Tagged: Mississippi Business Journal

Reports say Brandon Presley eyeing U.S. Senate race

State and national Democrats encouraged by Doug Jones’ win over Republican Roy Moore in Alabama special election

One of the current political rumors making the rounds as 2017 draws to a close is Northern District Public Service Commissioner Brandon Presley will enter the 2018 contest for the seat currently held by Republican U.S. Sen. Roger Wicker. If Presley gets in the race, it will not really be because he is taking on Wicker but would run in the event Wicker is upset by state Sen. Chris McDaniel in the GOP primary. It’s never been a secret Presley has bigger ambitions for higher office and would like to run for statewide office. His statewide political liabilities are pretty obvious. Presley, despite serving as one of three public service commissioners since 2008, is not well known outside of North Mississippi. It is also a very valid question if Presley, especially within Mississippi, can raise the vast amount of money needed for a statewide race. The reason for a possible candidacy is obvious besides his own ambition. Democrat Doug Jones’ victory over Republican Roy Moore in Alabama has made both national and Mississippi Democrats giddy over possible inroads into the strongly Republican south. However, it is easy to dismiss some of the Democrats’ glee of the Jones victory. The narrow win by Jones was not the result of a rapid increase in anti-Republican feelings or anti-Trump backlash in a state Trump won by 63 percent. Roy Moore lost a very narrow race to Jones because Moore was a terrible candidate. In the past I have used the word “wacko” to describe some left-wing Democrats, but the wacko description certainly fits Republican Moore to a T. If Democrats were to pick an ideal Republican candidate to oppose, in any state, Moore would be the winner in a landslide. The Democrat scenario in Mississippi is pretty obvious. McDaniel beats Wicker in the GOP primary with Presley ready for McDaniel next November – a Mississippi version of Alabama’s Jones versus Moore. If McDaniel were to upset Wicker in a primary, he almost defeated Cochran in a close and bitter primary in 2014, there’s no doubt in a contest with Presley, McDaniel would be taking shots not only from Democrats, but from the state’s left leaning press and the so-called establishment Republicans who supported Wicker. However, whatever you think of McDaniel, he’s not a Roy Moore. McDaniel’s negatives, while many, would never approach the negatives associated with Moore. The flip side is Wicker is leaving nothing to chance. He has a ton of campaign cash to spend and is making all the textbook moves needed to ward off a challenger. He has embraced President Trump and will have a first rate team as campaign consultants. On the negative side, Wicker’s strong embrace of changing the current state flag with its Confederate emblem will not be popular with a significant number of Mississippians who will vote in a Republican primary. Wicker cannot be encouraged by a recent poll that showed him with very mediocre approval ratings in the state. Senate Majority Leader Mitch McConnell could be hung around Wicker’s neck. While many state Republicans are not fans of the Steve Bannon, Tea Party and other Republicans who often seem to attack Republicans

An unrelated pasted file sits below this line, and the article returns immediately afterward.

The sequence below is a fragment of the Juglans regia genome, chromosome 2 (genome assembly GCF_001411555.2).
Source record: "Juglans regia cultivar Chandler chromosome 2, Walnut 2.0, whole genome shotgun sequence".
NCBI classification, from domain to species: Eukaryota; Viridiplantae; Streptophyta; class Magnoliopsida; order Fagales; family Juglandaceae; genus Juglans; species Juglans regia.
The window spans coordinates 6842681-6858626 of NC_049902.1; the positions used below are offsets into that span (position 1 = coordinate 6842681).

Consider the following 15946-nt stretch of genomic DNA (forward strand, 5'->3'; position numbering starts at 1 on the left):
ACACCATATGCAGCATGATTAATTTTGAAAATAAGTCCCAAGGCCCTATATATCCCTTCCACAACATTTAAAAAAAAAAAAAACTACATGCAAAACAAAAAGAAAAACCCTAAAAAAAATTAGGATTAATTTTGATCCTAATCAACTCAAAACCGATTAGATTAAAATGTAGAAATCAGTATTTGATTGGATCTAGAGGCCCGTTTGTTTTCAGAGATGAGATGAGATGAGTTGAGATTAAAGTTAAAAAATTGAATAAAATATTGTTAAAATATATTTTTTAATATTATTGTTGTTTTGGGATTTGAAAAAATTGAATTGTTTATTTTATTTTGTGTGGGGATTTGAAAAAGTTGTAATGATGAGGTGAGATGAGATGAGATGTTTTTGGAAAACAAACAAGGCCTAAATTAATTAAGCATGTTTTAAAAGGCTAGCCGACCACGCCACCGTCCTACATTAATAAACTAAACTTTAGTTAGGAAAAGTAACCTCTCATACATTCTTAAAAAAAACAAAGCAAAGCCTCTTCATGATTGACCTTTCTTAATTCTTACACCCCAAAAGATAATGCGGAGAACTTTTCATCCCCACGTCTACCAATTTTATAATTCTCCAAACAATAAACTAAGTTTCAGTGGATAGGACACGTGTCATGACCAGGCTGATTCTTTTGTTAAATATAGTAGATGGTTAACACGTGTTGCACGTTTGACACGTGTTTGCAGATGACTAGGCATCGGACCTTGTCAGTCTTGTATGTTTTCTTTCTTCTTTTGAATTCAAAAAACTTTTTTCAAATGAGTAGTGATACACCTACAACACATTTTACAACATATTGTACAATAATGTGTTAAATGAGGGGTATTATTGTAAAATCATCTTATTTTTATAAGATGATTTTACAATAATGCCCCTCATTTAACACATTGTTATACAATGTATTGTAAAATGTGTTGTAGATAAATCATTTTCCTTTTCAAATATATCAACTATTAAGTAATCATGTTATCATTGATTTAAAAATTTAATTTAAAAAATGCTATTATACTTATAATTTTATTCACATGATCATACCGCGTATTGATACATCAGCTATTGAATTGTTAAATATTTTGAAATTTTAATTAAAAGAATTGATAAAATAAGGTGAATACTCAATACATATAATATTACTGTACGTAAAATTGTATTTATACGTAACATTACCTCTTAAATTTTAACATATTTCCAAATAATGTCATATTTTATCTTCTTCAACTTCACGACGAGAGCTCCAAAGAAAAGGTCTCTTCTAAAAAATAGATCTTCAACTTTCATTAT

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Fast and Loose With “Worked for Former U.S. Sen. John Stennis”

Another left-of-center writer, David Dallas of the Mississippi Business Journal, has jumped on the bandwagon to change the state flag. Along the way in his column, Dallas also takes cheap shots at Lt. Governor Tate Reeves. Perhaps we should review Dallas’ own credentials. At the end of each column he writes for the MBJ, the publication notes that Dallas “worked for former U.S. Sen. John Stennis.” Just as there is truth in lending and truth in advertising, there should be truth in journalism credentials. As someone who worked on a congressional staff for 14 years, I would argue that if you worked for a U.S. Senator that means you worked on his personal Senate staff, his staff in the state or even his committee staff since Stennis was chairman of two powerful committees. You could even stretch working for Stennis to being on his campaign staff for one of his re-election campaigns. In fact, Dallas’ so-called “work” for Stennis came after Stennis had retired and was living back in Starkville. Dallas, who also worked at the Stennis Institute, was paid by Mississippi State University. As a graduate student at MSU, Dallas and two other State students took care of Stennis 24 hours per day. Stennis was in very poor health after he retired and before he died. Dallas and the others drove Stennis to his home in Starkville provided by MSU, drove him to church, took him to Stennis’ hometown of DeKalb, pushed his wheelchair and was generally a personal assistant to Stennis.

Calls Lt. Gov. Reeves “Tater” 12 times

In his recent column about the state flag, Dallas called Lt. Gov. Reeves “Tater” 12 times. That’s pretty disrespectful and tacky, at best. In praising House Speaker Phillip Gunn as “courageous to a point” for Gunn supporting Mississippi changing the state flag. He notes that Gunn is “sincere enough with his Christian love and faith.” Is that a suggestion that those on the other side of the issue cannot have Christian love and faith? Dallas adds that the “hate-base” has been the backbone of the Mississippi Republican Party. Evidently Dallas’ graduate education did not teach him that the South’s most racist governors, Ross Barnett (Miss.), George Wallace (Ala), Lester Maddox (Ga) and Orval Faubus (Ark) were

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